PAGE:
Book Review – A Replacement Life by Boris Fishman
The immigrant novel in the US has a long a proud history. Many of these novels were originally written by pre-war European immigrants battling to find purchase in the cacophony and promise of a burgeoning America. More recently the immigrant novel has been combustively re-invigorated by a Babel of new voices – Amy Tam, Gary Shteyngart, Jumpa Lahiri and Junot Diaz, among others.
Into this august literary group steps Boris Fishman, with A Replacement Life. The protagonist, Slava Gellman, is stretched uncomfortably between two worlds, his unassimilated Russian-Jewish family in South Brooklyn, and his white-knuckled handhold as a junior writer on a celebrated magazine in Manhattan called Century. Gellman’s background story is quickly revealed – he has been in the US since he was a child, his parents having slid semi-legally out of Russia as they released their hold on Jews, and allowed a period of relatively free emigration in the late 1970s and 1980s. The author was born in Belarus, and his life followed a similar trajectory,(he worked as a writer for Vanity Fair) – the odor of authenticity is strong, particular in the descriptions people, places and rituals of the Russian-Jewish enclaves of New York.
Into this milieu Fishman introduces a bursting and rich plot device. Slava, as the only English writer (and culturally competent American) in the family, writes a forged German holocaust reparations claim for his aging and pleading grandfather. The claims are reserved for those who had been in concentration camps or conscripted slave labour – his grandfather had comfortably sat out the war in Uzbehkistan. When Slava balks at the lie, his grandfather says – ‘Who do you think you are? Lenin’s Son? We all suffered in our own way.’ Slava is won over. He writes the claim. And then word gets around, and Slava suddenly finds himself writing scores of fraudulent claims for all the old and fading Russian Jews of South Brooklyn. This deception is the ethical core around which the book is built.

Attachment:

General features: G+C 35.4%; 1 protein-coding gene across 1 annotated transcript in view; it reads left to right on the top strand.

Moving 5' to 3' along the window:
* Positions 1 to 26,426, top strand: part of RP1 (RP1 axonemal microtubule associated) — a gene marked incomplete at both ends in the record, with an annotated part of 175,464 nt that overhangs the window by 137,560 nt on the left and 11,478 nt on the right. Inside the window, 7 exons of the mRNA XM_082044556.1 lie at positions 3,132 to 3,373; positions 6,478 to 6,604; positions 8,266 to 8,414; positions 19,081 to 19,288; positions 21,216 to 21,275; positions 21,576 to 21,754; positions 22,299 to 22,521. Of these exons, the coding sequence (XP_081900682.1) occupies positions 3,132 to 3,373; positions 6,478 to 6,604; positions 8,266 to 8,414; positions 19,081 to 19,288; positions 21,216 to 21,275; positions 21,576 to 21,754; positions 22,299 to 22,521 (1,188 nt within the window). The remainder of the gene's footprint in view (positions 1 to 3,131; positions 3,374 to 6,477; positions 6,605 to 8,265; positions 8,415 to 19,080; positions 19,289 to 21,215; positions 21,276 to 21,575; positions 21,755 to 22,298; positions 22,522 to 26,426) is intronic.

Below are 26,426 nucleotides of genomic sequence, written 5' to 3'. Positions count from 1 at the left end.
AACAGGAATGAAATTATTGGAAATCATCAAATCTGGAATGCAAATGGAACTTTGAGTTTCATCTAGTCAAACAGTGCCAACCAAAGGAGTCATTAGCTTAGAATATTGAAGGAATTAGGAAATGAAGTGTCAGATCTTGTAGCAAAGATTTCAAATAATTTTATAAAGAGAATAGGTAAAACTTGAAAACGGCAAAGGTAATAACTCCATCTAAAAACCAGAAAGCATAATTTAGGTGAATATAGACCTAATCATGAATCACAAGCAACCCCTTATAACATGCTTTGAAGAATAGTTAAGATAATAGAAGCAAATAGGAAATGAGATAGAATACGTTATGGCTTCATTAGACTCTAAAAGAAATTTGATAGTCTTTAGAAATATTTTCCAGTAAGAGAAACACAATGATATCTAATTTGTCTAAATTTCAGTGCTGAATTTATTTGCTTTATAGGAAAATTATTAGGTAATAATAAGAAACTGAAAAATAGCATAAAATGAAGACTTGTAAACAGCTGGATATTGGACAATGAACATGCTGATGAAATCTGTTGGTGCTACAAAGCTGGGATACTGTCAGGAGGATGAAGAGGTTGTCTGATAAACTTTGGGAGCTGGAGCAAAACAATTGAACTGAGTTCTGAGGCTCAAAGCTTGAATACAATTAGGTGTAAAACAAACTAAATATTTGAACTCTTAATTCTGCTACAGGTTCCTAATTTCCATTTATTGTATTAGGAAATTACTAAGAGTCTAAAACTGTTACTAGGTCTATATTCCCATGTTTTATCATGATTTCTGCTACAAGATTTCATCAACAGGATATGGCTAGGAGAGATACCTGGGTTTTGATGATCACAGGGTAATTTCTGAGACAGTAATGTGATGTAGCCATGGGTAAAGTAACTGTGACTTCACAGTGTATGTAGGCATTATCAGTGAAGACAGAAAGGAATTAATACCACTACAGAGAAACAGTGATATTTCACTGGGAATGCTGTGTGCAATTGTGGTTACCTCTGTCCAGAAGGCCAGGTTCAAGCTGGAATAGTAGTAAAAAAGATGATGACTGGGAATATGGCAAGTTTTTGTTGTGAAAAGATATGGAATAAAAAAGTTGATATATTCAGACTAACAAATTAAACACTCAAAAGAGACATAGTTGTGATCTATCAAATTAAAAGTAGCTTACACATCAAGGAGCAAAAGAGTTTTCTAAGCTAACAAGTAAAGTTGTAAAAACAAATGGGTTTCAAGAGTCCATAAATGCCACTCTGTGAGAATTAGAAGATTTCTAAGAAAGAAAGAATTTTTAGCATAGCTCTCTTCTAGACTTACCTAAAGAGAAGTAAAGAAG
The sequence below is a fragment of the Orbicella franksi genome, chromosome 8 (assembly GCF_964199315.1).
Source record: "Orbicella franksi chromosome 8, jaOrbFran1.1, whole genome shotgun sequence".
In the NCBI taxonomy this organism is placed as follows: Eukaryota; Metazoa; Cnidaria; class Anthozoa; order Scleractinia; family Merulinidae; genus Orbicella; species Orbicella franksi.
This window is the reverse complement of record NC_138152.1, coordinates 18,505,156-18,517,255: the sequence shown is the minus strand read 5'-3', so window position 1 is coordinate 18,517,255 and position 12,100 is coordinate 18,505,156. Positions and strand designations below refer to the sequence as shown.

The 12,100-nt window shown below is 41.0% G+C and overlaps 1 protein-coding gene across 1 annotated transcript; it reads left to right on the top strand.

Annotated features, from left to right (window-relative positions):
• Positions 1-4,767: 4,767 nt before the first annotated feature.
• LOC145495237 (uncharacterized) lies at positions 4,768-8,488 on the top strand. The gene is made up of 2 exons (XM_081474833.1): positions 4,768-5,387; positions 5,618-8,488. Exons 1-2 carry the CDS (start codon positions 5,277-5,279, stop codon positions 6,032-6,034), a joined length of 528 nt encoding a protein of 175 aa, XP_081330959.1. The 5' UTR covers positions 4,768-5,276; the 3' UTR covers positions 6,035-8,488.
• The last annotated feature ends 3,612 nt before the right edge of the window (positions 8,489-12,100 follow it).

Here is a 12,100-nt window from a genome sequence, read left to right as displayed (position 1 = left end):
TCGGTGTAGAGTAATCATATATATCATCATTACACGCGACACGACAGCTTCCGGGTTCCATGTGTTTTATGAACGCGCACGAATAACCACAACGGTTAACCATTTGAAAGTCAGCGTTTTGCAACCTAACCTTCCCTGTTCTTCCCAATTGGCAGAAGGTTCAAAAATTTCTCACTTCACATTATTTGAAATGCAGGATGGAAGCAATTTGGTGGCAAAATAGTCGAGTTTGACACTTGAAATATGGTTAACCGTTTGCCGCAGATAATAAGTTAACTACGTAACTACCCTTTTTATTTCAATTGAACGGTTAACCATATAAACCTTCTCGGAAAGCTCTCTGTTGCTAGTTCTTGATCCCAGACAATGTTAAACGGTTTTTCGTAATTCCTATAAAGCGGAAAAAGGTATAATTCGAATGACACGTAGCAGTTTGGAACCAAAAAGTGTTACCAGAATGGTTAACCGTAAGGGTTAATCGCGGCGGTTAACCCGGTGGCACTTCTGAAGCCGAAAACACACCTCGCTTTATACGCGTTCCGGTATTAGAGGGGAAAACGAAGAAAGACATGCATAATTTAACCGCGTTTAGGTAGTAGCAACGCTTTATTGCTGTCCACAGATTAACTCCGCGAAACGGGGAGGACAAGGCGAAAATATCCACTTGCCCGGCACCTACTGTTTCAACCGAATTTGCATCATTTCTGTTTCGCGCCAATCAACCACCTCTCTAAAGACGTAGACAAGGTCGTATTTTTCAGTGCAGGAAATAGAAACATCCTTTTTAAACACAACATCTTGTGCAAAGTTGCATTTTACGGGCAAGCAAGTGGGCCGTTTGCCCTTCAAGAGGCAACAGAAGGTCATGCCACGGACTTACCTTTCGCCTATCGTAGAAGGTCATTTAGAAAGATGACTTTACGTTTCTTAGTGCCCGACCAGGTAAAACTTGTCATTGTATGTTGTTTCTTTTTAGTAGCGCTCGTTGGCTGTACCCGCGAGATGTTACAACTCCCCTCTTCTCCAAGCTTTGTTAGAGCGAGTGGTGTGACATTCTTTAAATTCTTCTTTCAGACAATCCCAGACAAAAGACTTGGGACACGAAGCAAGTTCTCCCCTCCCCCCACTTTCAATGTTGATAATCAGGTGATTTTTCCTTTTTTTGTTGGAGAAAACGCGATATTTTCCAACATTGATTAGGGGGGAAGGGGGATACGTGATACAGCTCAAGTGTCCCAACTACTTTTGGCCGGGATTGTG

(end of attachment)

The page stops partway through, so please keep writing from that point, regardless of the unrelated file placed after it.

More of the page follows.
There are several deeply and sensitively explored sub-themes that are woven into this story. He has two woman in his life – a born-and-bred urbane Manhattanite and a unassimilated and curvaceous granddaughter of immigrants, and his fraught attraction to both. The backstory of the horrors visited upon his late grandmother during the liquidation of the Minsk ghetto, painted lurid by small hints and partial memories. His grandfather’s thuggishnes in Russia before the war. The competitiveness of the Manhattan magazine publishing world. America’s continuing allure to foreigners even as it staggers and stumbles (one of the immigrants marvels at his ability to buy a 32 inch TV on a doorman’s salary). And the immigrant’s jail – the freedom of America and their inability to grasp it, weighed down by histories that they cannot shed.
There were times when I was reading this book that I heard Saul Bellow echoing clamourously – long unbroken blocks of musing dialogue, knotted and gnarled ethical dilemmas without clear resolutions, characters bursting out of the page, unheroic, flawed, powerless and deceptively exceptional. One of the joys of this book was the rendering of English brokenly executed by fluent Russian speaking characters – you can hear the steppes in their cadences.
This is a book for a certain kind of reader. It is a deep dive in all respects – characters that you have never met, a plot that is unusual and profound, relationships which ring true even in their foreignness. It was slow seduction for me, I suspect it will linger long.